From the desk of friendly neighborhood Paragraph Stacker Daniel P. Finney.
A chemical imbalance that manifests as depression and anxiety. They tag team on my thoughts. They sap the joy from my favorite things. They turn fun into fear. They sap my energy, snuff my humor and turn anger and hate inward. Depression wipes out all positive thought.
It feels like a weighted blanket on my chest, but instead of warmth and comfort it holds me down so heavily that I can barely breathe. Sometimes it almost feels safe under the blanket. I can’t feel anything. My emotions go blank. My concentration falters. My brain slows so much that it becomes hard to find basic words. All I want to do is sleep, because when you’re asleep at least you don’t feel the sadness and fear.
I overeat and spend money when I’m depressed. I work on the problems with my behavioral therapist, but over the years I’ve spent myself into bankruptcy and eaten myself into morbid obesity.
The depression and anxiety resurged earlier this month. There are lots of reasons, but I choose.
The anxiety condition means I suffer from panic attacks. When it acts up, I feel fear. Sometimes the fear is response to stimulus: a mistake made at work, a social faux pas or an overindulgence.
Sometimes there is no reason for the panic. It just settles in like a thunderstorm inside my skull. My doctor gives me little yellow pills. They usually work within about 15 or 30 minutes.
Once in a while, though, the panic gets past the pills. That happened earlier this month. The panic set in about 8:30 a.m. and just sat on my chest until around 3:30 p.m.
I tried to nap. The panic usually subsides when I sleep. It didn’t work. I dozed, but I could feel the tightness in my chest, the restlessness and uneasiness. It was still there when I woke up.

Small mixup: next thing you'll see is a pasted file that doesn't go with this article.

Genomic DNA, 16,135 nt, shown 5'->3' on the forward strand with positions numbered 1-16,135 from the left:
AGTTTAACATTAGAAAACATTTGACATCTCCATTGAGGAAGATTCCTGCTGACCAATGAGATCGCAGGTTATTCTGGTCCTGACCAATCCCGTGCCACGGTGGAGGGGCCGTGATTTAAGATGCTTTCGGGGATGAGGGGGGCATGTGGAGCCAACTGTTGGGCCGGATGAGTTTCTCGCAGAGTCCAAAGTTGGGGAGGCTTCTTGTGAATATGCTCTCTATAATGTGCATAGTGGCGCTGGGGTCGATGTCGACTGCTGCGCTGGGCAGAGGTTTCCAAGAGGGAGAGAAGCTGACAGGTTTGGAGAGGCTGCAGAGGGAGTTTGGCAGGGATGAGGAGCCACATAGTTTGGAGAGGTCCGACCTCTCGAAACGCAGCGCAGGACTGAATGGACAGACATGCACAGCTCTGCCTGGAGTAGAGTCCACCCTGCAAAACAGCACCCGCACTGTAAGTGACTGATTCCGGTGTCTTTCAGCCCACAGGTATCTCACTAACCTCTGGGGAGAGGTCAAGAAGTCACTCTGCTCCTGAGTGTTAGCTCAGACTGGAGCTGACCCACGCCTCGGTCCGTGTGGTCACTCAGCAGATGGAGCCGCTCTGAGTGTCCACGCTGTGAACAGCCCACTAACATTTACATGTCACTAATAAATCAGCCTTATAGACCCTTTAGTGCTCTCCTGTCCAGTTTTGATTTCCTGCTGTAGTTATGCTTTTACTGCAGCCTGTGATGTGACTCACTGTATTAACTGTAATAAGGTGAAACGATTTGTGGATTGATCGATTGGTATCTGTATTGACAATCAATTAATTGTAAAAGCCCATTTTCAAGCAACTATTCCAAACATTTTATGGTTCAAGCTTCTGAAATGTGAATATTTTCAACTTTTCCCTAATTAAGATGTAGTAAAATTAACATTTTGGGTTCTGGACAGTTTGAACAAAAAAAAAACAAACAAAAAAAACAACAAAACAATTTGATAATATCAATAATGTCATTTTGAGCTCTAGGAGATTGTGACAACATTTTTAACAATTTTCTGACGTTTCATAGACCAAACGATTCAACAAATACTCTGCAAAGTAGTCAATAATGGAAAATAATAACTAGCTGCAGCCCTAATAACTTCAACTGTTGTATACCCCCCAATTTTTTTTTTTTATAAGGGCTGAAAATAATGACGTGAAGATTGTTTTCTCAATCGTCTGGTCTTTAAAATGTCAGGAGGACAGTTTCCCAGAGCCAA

The worst panic attacks feel as if my skin is itching on the inside out. This was not one of those. This was a lesser variety, but still exhausting.
I struggled to concentrate on the TV show I had recorded. I tried to mindlessly watch sports highlights. But everything seemed irritating and unsettled.
I dimmed the lights and turned on the fans. I tried to imagine myself pitching a baseball. I thought about dragging my cleat along the rubber atop the mound. I thought about the feel of the baseball on my fingertips. I could almost smell the dirt on my hands.
I imagined the fan blowing the hair on my arms was actually a gentle breeze on a calm, cool day at the park. I could hear the gentle rustling of the crowd chatting.
I never got around to throwing the ball. I never do. It’s just a technique I use to try and calm myself down. It was only partially successful.
The worst part of panic attacks are the thoughts. Every thought is carried out to its most gruesome conclusion.
For example: I ate pasta for dinner. That’s bad for my blood sugar. I’m diabetic. I’m going to have to have my feet amputated. I will die broke and alone in a wheelchair at a county hospital.
Sometimes I think about killing myself. I think about jumping off a parking garage. This is all in my head, mind you. No actions are taken.
Usually, I am able to brush those thoughts off without much trouble. I want to feel relief, I remind myself. A dead man cannot feel relief.